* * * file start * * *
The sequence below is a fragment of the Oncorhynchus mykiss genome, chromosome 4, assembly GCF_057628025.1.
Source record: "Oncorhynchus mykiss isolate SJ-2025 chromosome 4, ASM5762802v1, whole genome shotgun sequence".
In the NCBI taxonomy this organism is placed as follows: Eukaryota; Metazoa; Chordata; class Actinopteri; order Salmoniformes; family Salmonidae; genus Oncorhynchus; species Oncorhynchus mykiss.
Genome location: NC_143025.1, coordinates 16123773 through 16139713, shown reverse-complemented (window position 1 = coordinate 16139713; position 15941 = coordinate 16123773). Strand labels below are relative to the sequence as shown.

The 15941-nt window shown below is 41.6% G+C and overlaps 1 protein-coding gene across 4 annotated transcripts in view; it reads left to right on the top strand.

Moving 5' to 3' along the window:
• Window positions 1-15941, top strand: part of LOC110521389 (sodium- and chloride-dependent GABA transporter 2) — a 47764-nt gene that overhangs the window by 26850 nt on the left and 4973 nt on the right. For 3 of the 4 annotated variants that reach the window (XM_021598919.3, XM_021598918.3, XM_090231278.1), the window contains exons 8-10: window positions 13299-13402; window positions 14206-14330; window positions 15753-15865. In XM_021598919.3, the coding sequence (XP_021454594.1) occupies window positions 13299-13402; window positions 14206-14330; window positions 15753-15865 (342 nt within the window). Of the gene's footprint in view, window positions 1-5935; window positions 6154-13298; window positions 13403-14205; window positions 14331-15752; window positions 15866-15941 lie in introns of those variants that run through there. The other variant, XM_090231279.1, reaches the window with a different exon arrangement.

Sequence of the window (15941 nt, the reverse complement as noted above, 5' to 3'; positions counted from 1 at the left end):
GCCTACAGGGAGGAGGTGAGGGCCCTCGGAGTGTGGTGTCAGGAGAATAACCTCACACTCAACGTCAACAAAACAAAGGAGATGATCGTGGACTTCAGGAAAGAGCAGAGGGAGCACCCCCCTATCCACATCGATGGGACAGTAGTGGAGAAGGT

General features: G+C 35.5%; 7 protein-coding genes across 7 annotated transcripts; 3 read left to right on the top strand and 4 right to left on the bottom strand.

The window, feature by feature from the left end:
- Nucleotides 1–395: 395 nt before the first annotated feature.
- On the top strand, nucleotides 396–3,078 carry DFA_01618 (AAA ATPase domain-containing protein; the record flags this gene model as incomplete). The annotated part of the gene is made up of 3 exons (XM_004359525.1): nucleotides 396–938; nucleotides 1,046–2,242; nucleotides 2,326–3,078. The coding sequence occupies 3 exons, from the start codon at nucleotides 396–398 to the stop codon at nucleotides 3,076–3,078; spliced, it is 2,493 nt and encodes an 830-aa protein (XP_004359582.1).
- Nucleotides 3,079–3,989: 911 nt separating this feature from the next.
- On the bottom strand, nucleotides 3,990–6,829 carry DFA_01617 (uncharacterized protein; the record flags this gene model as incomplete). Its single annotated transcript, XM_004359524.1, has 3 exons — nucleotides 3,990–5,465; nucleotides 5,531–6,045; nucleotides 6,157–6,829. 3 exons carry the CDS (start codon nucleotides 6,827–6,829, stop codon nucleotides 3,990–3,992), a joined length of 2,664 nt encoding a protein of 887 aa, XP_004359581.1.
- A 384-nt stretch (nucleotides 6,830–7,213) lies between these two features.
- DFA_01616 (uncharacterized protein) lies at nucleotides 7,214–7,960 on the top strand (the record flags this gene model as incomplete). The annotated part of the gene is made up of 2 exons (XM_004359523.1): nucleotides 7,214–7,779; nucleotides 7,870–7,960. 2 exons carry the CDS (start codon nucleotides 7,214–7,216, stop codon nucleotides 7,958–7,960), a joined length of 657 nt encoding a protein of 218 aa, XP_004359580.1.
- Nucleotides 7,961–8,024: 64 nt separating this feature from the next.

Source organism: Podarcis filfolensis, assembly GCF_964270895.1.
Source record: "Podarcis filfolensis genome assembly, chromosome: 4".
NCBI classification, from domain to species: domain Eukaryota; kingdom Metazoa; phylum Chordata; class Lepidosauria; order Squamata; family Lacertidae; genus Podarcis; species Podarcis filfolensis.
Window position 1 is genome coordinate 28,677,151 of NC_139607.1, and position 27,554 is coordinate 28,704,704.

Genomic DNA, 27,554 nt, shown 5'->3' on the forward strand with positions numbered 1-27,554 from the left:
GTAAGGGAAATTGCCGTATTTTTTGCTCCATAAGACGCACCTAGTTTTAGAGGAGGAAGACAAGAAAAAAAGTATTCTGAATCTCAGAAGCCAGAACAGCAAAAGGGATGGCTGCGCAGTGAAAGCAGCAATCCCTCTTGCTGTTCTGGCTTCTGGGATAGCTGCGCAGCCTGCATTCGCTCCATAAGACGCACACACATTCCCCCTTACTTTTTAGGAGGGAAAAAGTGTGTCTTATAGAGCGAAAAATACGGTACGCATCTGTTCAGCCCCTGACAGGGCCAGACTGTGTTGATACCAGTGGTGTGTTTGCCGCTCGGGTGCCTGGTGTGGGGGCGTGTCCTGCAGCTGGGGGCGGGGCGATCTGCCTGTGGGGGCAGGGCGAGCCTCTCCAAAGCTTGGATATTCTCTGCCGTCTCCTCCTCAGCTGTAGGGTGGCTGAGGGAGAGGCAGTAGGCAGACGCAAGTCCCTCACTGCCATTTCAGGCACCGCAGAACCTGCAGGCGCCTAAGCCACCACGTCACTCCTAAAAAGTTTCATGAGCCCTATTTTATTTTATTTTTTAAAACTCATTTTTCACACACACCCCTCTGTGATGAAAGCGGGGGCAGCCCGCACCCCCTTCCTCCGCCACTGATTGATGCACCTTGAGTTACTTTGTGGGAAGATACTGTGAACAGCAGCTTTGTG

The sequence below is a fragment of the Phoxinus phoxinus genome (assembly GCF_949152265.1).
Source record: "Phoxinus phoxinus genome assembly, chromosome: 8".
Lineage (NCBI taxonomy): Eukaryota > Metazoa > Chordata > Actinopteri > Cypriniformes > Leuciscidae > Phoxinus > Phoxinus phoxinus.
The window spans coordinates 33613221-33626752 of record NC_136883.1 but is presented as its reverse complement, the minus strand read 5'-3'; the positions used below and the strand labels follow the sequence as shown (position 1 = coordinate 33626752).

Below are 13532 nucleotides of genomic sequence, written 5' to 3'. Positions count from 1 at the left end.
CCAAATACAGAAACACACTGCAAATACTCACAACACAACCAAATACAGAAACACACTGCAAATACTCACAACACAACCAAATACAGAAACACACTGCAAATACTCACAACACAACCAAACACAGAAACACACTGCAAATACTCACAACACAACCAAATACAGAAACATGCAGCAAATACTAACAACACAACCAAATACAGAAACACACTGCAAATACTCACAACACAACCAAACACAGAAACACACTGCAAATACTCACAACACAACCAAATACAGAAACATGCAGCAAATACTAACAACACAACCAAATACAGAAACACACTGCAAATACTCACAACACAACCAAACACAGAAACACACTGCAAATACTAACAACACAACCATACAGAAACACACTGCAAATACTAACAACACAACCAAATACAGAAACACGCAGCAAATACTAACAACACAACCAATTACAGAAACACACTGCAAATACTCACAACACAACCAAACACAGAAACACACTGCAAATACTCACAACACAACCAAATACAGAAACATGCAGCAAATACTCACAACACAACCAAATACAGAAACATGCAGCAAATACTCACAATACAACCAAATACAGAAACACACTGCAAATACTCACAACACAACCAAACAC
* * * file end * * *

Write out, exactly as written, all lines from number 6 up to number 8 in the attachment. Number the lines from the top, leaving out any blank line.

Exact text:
Moving 5' to 3' along the window:
• Window positions 1-15941, top strand: part of LOC110521389 (sodium- and chloride-dependent GABA transporter 2) — a 47764-nt gene that overhangs the window by 26850 nt on the left and 4973 nt on the right. For 3 of the 4 annotated variants that reach the window (XM_021598919.3, XM_021598918.3, XM_090231278.1), the window contains exons 8-10: window positions 13299-13402; window positions 14206-14330; window positions 15753-15865. In XM_021598919.3, the coding sequence (XP_021454594.1) occupies window positions 13299-13402; window positions 14206-14330; window positions 15753-15865 (342 nt within the window). Of the gene's footprint in view, window positions 1-5935; window positions 6154-13298; window positions 13403-14205; window positions 14331-15752; window positions 15866-15941 lie in introns of those variants that run through there. The other variant, XM_090231279.1, reaches the window with a different exon arrangement.

Sequence of the window (15941 nt, the reverse complement as noted above, 5' to 3'; positions counted from 1 at the left end):